• District priorities.
  • The state accountability system.
  • District budgeting.
  • The difference between open and closed meetings.
  • If you’re elected, TASB offers a variety of training opportunities throughout the year held around the state, in your district, and even online.

What Do I Bring to the School Board?

When you run for a seat on the board, you’ll want to consider how you’d be an asset to the board and your local school community. It may be helpful to assess the knowledge and skills you offer that could be beneficial to your school board.

As a trustee, you’ll need to:

  • Attend meetings regularly.
  • Learn about new and sometimes complex issues.
  • Interact with a variety of community members.
  • Make decisions on issues that – at times – can be difficult.

“Joining a board is like jumping on a train that’s moving,” Douglas said. “They have been working together. They have a vision. They have goals. You want to figure out how you can be part of that, what you can add to that, and how you can be of service.”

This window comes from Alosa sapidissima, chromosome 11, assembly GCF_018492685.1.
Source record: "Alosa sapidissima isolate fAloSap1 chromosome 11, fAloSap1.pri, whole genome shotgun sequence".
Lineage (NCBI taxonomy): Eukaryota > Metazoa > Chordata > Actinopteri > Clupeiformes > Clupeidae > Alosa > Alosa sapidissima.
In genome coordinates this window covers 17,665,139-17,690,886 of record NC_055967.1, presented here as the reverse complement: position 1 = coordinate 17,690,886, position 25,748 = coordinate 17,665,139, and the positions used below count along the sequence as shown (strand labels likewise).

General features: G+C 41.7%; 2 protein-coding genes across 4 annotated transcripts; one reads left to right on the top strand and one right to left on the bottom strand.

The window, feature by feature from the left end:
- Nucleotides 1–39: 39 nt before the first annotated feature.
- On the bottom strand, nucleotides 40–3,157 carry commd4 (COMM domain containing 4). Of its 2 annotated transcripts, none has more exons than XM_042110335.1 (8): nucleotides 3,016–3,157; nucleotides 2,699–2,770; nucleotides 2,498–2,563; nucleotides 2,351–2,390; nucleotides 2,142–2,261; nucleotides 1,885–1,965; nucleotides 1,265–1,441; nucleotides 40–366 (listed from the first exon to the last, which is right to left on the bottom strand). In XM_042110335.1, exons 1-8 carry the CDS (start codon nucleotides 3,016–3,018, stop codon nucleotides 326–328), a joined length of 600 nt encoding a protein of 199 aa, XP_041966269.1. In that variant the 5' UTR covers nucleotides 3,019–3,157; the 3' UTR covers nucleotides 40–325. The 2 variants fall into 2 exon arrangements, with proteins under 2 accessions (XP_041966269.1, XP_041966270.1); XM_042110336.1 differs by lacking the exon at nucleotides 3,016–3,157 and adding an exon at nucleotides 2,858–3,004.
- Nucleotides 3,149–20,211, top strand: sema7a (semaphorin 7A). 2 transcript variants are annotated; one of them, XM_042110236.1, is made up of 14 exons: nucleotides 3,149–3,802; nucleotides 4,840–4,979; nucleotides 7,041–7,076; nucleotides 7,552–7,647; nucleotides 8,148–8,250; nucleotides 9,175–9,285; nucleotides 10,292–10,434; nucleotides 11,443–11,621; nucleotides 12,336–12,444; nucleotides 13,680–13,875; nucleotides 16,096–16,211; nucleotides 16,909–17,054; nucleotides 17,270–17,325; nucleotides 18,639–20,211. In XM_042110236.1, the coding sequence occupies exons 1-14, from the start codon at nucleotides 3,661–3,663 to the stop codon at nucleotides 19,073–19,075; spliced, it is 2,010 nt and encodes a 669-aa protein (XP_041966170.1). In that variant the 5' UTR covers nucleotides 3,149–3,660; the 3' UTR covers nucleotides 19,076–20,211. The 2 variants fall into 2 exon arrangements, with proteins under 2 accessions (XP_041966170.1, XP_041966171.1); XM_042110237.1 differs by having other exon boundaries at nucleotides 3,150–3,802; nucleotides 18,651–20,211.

No matter their background or experience, what makes board members successful is their ability to:

  • Work as a team to create a vision for the district and set measurable goals to achieve that vision.
  • Understand finances and budgets, and to regularly monitor the fiscal health of the district.
  • Focus on student achievement and implementing policies that ensure success for all students.
  • Inform the public regularly on the district’s progress and challenges.
  • Advocate on behalf of public schools.

As a board member you have an opportunity to make a difference in the lives of students in your community. And while serving as a board member can at times be challenging, most board members agree: Being of service to their community is one of among the most rewarding experiences of their lives.

This article was updated on Feb. 28, 2023.

Prepare to serve on your local school board.

Twice a year, TASB hosts an informative webinar designed just for school board candidates.